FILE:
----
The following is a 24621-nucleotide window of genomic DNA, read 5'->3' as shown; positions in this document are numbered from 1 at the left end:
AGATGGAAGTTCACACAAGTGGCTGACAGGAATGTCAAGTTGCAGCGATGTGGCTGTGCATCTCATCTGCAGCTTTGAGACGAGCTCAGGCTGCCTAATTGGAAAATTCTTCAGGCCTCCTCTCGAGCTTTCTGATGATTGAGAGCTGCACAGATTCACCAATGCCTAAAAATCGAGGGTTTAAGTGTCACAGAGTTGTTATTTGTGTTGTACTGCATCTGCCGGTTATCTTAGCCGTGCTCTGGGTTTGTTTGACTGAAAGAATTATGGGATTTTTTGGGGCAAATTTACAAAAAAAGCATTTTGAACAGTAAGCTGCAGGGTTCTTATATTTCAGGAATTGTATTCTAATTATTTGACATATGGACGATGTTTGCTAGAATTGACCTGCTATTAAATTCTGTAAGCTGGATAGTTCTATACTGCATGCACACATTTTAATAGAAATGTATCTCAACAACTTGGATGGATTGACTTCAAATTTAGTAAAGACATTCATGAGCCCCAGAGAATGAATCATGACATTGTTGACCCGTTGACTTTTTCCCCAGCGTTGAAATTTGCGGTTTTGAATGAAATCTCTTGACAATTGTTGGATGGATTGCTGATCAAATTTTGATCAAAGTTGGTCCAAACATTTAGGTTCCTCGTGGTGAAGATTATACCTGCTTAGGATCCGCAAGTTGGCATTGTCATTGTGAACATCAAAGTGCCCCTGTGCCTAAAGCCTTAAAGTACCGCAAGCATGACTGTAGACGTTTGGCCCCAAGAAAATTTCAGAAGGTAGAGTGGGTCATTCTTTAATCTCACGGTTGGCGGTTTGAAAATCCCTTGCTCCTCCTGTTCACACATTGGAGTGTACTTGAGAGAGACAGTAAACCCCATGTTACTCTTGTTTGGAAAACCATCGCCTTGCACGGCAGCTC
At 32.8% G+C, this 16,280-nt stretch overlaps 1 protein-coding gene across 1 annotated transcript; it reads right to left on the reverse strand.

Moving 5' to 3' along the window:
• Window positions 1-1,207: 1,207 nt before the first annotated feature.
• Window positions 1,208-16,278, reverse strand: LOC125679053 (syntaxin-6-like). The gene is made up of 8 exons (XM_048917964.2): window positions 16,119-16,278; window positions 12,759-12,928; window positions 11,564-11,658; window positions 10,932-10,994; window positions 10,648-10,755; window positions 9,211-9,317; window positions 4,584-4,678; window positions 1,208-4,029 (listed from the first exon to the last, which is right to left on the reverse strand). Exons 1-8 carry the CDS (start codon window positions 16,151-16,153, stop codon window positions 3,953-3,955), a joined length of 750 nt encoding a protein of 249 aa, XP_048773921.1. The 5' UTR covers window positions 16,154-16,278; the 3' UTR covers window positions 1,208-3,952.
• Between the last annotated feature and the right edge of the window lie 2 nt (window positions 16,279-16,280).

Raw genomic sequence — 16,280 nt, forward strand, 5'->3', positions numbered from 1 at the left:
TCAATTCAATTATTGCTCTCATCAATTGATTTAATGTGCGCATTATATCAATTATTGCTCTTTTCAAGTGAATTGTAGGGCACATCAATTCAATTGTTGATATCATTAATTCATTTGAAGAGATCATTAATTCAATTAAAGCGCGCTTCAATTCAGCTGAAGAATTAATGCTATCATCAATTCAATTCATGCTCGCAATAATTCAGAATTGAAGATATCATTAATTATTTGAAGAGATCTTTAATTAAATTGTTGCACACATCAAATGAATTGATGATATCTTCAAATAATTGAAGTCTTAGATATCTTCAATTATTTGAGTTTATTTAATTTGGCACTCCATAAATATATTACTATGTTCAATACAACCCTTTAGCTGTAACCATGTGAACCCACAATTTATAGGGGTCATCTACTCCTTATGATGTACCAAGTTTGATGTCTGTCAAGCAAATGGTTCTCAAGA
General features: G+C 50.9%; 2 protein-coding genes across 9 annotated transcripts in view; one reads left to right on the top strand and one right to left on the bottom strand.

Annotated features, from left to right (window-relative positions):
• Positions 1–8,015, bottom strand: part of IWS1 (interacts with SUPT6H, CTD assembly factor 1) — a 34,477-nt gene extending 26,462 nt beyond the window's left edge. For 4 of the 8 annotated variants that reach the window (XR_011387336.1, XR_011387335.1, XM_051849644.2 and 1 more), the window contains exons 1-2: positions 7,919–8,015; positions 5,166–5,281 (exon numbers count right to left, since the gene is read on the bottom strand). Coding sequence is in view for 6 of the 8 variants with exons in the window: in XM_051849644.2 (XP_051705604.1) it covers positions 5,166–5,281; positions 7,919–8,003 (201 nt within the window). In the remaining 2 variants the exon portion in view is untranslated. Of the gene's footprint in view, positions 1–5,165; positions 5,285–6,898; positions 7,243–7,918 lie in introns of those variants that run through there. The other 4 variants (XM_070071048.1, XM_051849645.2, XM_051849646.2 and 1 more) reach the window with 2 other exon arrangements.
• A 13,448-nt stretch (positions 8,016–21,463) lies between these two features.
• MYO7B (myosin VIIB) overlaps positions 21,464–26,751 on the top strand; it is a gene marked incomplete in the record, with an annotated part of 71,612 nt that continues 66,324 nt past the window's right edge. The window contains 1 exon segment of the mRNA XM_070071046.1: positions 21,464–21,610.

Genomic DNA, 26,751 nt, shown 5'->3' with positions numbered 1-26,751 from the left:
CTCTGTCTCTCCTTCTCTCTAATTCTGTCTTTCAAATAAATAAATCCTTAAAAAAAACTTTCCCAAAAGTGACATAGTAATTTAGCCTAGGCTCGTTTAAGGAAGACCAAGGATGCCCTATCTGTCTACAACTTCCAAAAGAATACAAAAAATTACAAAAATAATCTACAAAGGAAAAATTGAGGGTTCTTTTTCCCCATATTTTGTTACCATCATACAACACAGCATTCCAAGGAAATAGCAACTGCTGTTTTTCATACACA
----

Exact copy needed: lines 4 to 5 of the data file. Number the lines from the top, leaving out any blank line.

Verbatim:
Moving 5' to 3' along the window:
• Window positions 1-1,207: 1,207 nt before the first annotated feature.